H1 trade deficit widens to $19.1B as imports soar, exports dip
The country’s trade-in-goods deficit further widened to $19.1 billion in the first half amid sustained robust growth in imports and a sixth straight month of decline in exports in June.
Preliminary Philippine Statistics Authority data released yesterday showed that the value of imported products that entered the country from January to June this year reached $51.8 billion, outpacing the $32.7-billion worth of merchandise exports or sales of Philippine-made goods overseas.
As such, the end-June trade deficit increased compared to the $11.7 billion posted in the same six-month period last year.
In June alone, imports climbed by 24.2 percent year-on-year to $9.1 billion, the fastest jump in six months.
Exports, on the other hand, fell 0.1 percent year-on-year to $5.7 billion, nonetheless the slowest decline since January.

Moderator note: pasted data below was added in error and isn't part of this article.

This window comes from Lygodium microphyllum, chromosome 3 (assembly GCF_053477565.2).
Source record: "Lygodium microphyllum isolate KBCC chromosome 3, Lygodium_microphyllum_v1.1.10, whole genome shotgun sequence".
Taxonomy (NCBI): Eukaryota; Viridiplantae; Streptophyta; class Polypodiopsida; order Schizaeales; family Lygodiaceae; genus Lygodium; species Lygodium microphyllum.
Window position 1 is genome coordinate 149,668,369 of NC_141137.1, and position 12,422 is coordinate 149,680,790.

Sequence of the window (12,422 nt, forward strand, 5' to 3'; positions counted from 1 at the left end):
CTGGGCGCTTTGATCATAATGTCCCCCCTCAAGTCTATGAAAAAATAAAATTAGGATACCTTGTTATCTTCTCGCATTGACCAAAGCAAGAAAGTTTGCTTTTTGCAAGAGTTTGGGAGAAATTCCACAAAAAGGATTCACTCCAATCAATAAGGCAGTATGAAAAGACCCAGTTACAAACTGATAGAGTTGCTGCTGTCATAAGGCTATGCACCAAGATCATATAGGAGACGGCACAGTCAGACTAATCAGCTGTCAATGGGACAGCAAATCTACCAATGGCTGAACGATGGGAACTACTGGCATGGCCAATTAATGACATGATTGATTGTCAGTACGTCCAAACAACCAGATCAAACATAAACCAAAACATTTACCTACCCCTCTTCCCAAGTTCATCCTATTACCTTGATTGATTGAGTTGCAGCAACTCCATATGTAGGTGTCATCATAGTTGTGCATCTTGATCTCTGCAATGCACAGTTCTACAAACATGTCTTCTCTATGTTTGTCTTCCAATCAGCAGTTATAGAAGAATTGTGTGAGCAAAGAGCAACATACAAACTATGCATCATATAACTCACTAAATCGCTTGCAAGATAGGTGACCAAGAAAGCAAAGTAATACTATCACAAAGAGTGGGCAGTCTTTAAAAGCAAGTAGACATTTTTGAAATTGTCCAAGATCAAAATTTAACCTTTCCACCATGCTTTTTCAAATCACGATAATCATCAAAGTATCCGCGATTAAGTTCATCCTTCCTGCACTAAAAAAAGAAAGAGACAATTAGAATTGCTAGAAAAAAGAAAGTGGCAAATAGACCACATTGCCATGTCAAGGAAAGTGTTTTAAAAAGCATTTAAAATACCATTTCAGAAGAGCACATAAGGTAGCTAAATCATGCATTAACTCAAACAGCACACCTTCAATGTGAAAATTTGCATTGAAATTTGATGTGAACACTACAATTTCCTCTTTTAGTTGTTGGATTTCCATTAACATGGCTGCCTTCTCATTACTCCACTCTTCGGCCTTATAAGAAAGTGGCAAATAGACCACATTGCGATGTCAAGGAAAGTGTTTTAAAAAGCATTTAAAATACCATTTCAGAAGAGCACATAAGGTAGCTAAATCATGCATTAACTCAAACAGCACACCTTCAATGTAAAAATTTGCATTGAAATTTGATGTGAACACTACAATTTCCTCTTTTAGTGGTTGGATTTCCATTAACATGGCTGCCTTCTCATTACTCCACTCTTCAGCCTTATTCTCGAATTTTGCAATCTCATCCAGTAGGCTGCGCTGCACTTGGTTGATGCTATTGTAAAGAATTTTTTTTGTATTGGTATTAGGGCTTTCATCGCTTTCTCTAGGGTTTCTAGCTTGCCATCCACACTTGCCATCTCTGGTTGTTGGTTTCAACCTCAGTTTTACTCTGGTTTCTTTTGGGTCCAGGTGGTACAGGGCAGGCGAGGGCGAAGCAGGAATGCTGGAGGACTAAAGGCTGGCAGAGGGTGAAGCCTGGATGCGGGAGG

In June, the balance of trade in goods widened to $3.4 billion from $1.6 billion a year ago.
The widening trade deficit brought about a deficit in the current account, a component of the country’s balance of payments.
Market concerns on the prevailing current account deficit had weakened the peso to 12-year lows, also putting pressure on the prices of basic goods and services.
But economic managers had said that as the Duterte administration embarked on its ambitious “Build, Build, Build” infrastructure program alongside strong economic growth, demand for imports will remain strong in the near term.
In a statement, the state planning agency National Economic and Development Authority nonetheless noted of a 13.5-percent growth in two-way trade in June to $14.8 billion from $12.9 billion in the same month last year.
From January to June, total trade amounted to $84.6 billion, up from $79.8 billion a year ago.
“Creating a broader market base for exports through effective trade facilitation and by effectively utilizing existing free trade agreements, as well as forging new ones, are important in improving our export market moving forward,” Socioeconomic Planning and Neda chief Ernesto M. Pernia said.
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